HUM: I think it's a big -- I think it probably, as much as any issue, is helping Donald Trump because if you listen to conservatives on this -- on this question of whether they can support a man who has been for much of his life a Democrat, and who is not with them on key issues, trade being the most conspicuous at the moment, they'll say, yes, but the court. You know, we can't afford to have Hillary Clinton picking a series of new justices that will tilt the court left for, you know, as far as the eye can see. So I think in that sense that it is a factor in -- in the extent to which Trump can count on conservative support. It helps him a lot in that regard.

BREAM: Yes, and, Heidi, Senator Scott mentioned -- or Brown mentioned the list that was put out by Donald Trump and it did have a lot of suggestions it seemed like from Heritage Foundation, the Federalist Society, other very conservative groups. But then he did say after the fact, well I'm not definitely sticking to this list, but these are the kind of people that I would appoint. And there are some who -- who feel that even if they're on the fence about this issue, they're not 100 percent sure they can trust him on these appointments.

PRZYBYLA: Right. Well, and, if you remember, when he put that list out, it was kind of when he felt like he was back on his knees -- back on heels with religious conservatives. I think Brit is absolutely right because if you look at also the history of the court, obviously does not want to be political. But when there are these losses, the effect can be that it -- it does help gin up the base. So the -- one of the most critical constituencies that Donald Trump is really struggling with right now are those religious conservatives. And if they view this as a shot across the bow on additional religious liberty cases, which, as you know, Shannon, covering the courts, are going to be coming through again as early as the fall, that could really play to his benefit.

But one thing that I did do in my Supreme Court research that I wanted to -- to point out, is that I -- part of this decision might also be related to the fact that there have been so many recent contraceptive cases that have come before the court, like Hobby Lobby and Sisters of the Poor --


PRZYBYLA: We also might have to just take into consideration that the court might have thought, how many contraceptive cases can we hear? And that we should kind of hold our conclusions at this point about what that means for the additional cases.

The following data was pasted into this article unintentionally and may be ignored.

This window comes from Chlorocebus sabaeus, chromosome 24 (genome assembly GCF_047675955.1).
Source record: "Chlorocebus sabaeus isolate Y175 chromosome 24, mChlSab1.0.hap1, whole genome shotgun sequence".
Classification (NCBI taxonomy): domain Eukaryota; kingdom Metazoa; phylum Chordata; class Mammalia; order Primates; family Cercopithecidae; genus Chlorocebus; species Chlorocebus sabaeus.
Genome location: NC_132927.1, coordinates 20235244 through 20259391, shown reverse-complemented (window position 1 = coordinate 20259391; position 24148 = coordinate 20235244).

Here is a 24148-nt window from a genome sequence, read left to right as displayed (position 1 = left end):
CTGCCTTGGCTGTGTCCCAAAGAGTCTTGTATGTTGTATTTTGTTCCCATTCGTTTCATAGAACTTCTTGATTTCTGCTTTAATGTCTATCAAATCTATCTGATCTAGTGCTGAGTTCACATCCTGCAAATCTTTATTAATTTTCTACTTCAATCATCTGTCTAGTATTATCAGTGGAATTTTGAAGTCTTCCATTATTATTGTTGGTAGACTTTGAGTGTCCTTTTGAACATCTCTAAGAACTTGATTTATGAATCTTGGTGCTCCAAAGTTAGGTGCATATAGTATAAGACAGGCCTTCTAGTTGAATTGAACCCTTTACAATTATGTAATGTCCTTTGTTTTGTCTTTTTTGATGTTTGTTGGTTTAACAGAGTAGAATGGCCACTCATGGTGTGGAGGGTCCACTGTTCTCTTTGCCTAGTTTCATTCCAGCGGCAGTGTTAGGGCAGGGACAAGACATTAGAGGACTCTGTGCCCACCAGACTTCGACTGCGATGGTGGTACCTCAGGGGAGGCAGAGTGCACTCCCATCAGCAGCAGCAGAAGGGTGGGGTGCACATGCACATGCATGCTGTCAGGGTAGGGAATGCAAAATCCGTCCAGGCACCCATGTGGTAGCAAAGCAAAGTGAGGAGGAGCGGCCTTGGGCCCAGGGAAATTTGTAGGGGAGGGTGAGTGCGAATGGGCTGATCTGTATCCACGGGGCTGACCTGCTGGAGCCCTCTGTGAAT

BREAM: Well, and, of course, when we had the tie on the immigration decision out of Texas a few weeks back, that was a situation in which the administration was essentially a loser in that case. The president came out and spoke, I think it was that day, when he was talking about the fact that obviously the high court is not the ideal situation. Here's a bit about what he said.


OBAMA: I nominated Judge Merrick Garland to the Supreme Court more than three months ago. But most Republicans so far have refuse so -- to even meet with him. They are allowing partisan politics to jeopardize something as fundamental as the impartiality and integrity of our justice system. And America should not let it stand.


BREAM: So his nominee, Merrick Garland, would fill that ninth seat if, you know, confirmed, and that's a big if, although there are scenarios in which that could happen, but in recent weeks that tie has, you know, brought about these calls again, Chuck, for Republicans to do something about Merrick Garland. They seem pretty united in not doing that.

LANE: You know something, I wouldn't be surprised, actually, if -- if Hillary Clinton won the White House, they might deal with it in -- in the lame duck. On the other hand, I also wouldn't be surprised if Republicans refused any Democratic president's nominee to the Supreme Court for the next four years, if there were any. It is that 4-4 case, though, it's important to note, was the only thing even close to a victory that the right got out of this Supreme Court term. And that -- and it's obviously not much of a victory because it doesn't establish a precedent. It was a bad term for the right.

BREAM: And, quickly, obviously, if the GOP loses controls of the Senate, that complicates the game even further.

BROWN: That's another reason to vote Republican and keep the Senate. Make sure Chuck Schumer isn’t the majority leader. Then you'll go back to the ways of the Senate not doing anything. At least they're communicating, doing ordinary business and doing the people's business. So that's the choice, progress or go back to deadlock.

BREAM: Well, the court certainly is a key critical issue this fall, whether you like Merrick Garland or you want to see somebody else. It’s up to you, voters.

Thank you, panel. We'll see you next Sunday.

Up next, both Hillary Clinton and Donald Trump head to North Carolina Tuesday. We're going to take a look at the week ahead, next.


BREAM: Flag makers in San Antonio, Texas, working around the clock to make the nation's flags for this Fourth of July.

That's about it for this "Fox News Sunday." But before we go, a look at the week ahead. Hillary Clinton fresh off her interview with the FBI will return to the campaign trail. President Obama will join her Tuesday. The Trump campaign says it will release its convention speaker list on Wednesday. And a VP announcement could be coming soon as well. Paul Ryan says the House will vote on a GOP proposal aimed at keeping suspected terrorists from buying guns. That comes after the Democrats' dramatic 25-hour sit-in last month. It is shaping up to be a big week.

In the meantime, have a happy Independence Day. And we'll see you next "Fox News Sunday."